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Crossing the Lines
David C. Cook / 2009 / Paperback
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The civil rights movement is gaining ground when reporter Jack Hall investigates a bus boycott in Montgomery. His meeting with Martin Luther King, Jr., transforms him into a defender of the cause. His wife disagrees, especially when the conflict threatens the lives of Jack and his son. Will the collision between black and white destroy his family? 304 pages, softcover from Cook.
After 25 years in advertising, Richard Doster, editor of byFaith, a publication of the Presbyterian Church, brings his rich Mississippi upbringing to the written page. He currently lives in Atlanta with his wife Sally, and while he's been published by the Atlanta Constitution Journal, this is his first novel.
Richard Dosters new book Crossing the Lines explores the intricacies of racial tension, family love, and community bonds through one mans experiences during major events in the American Civil Rights Movement in the 1950s and 60s. Following Safe at Home, the first of the series, Dosters new novel follows Jack Hall as his family moves to Atlanta after he gets a job at a large newspaper and begins covering news on the Civil Rights movement. Jack befriends Martin Luther King, Jr. during the Montgomery Bus Boycott, witnesses the Little Rock Nine incident, and sees his son participate in a violent sit-in in Nashville, Tennessee. Through everything, each member of the family must make his or her own decision regarding race. Could this be enough to separate this seemingly tight-knit family?
Doster wondrously weaves fiction and history. While some characters are developed more fully than others, the interactions between them prove to be credible and emotionally moving. I was especially struck by the way Doster clearly provided insight into the mindset that we might immediately say is unethical, such as the people of the South who were completely against integration in any form.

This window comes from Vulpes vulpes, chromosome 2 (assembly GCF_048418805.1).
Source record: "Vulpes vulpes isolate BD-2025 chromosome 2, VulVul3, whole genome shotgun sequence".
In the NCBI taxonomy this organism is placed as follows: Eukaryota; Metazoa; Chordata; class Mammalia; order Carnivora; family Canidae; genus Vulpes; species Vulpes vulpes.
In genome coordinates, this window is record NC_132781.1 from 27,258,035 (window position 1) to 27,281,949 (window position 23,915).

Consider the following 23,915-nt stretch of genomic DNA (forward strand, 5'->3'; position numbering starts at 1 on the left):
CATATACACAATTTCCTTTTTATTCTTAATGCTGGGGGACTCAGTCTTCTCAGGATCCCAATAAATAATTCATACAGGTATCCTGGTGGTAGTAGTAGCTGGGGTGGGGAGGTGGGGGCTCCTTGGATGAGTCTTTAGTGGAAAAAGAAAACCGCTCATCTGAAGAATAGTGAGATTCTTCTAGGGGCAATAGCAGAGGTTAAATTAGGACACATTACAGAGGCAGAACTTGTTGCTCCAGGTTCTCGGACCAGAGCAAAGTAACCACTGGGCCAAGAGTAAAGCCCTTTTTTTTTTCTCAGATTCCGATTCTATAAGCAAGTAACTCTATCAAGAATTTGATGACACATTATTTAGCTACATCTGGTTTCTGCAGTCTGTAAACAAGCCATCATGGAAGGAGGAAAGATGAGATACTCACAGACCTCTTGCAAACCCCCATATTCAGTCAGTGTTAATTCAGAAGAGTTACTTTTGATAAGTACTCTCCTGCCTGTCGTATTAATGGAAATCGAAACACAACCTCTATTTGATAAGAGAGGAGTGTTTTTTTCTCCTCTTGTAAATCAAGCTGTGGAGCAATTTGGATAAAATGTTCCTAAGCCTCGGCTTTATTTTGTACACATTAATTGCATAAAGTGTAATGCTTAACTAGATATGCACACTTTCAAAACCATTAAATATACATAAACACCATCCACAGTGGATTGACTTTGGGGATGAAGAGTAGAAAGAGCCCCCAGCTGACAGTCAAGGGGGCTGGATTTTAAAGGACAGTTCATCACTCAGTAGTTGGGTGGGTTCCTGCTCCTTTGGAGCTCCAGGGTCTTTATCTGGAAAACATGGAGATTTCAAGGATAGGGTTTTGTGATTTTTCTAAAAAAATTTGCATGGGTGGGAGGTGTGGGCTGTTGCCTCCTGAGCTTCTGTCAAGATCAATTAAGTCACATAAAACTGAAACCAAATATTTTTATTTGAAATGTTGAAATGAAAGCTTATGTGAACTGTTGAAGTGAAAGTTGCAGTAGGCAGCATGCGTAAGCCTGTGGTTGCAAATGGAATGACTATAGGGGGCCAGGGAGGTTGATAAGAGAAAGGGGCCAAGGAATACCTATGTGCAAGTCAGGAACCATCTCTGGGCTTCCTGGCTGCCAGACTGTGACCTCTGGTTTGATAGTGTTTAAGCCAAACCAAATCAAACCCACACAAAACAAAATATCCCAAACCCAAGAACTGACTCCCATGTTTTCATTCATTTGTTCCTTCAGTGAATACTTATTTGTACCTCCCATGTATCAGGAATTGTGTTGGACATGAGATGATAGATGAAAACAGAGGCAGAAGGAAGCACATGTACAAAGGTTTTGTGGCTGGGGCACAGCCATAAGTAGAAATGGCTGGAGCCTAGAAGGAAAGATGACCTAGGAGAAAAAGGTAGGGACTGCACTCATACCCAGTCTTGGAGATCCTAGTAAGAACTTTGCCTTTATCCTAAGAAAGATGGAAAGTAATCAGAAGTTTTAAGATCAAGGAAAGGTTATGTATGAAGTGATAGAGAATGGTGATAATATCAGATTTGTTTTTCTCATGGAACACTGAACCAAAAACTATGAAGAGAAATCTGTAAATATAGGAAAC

Crossing the Lines cleverly introduces Jack, Rose, and Chris as they move past their own family crisis involving race (covered in the first book) and move to a new town, with the intention of starting afresh. As Jack, a newspaperman, starts his new job in the big city, the family begins to make connections in their community. As they avoid letting their new friends know their background involving the race issue, Jack seems to be unable to evade the issues themselves. Jack and his family must decide where they stand on this touchy subject and just how much their family must change in relation to the New South that is coming on the horizon, welcome or not.
Jack is a complex character while still being relatable as he interacts with the world through sports, literature, and social change. He cares for his family and loves his job, trying to keep a balance in the shifting culture of the United States in the late 1950s. The healthy marriage displayed by Jack and Rose is put to the test when their son, Chris, begins to change from boy to man and make decisions for himself, decisions that strain the once-strong mother-son relationship. Doster explores the similarities and differences between the young pastor Dr. Martin Luther King, Jr. and the pastor at the Hall familys new church. As a loving community reaches out to the Hall family, Jack makes connections that help him reach goals of which he could have never dreamt.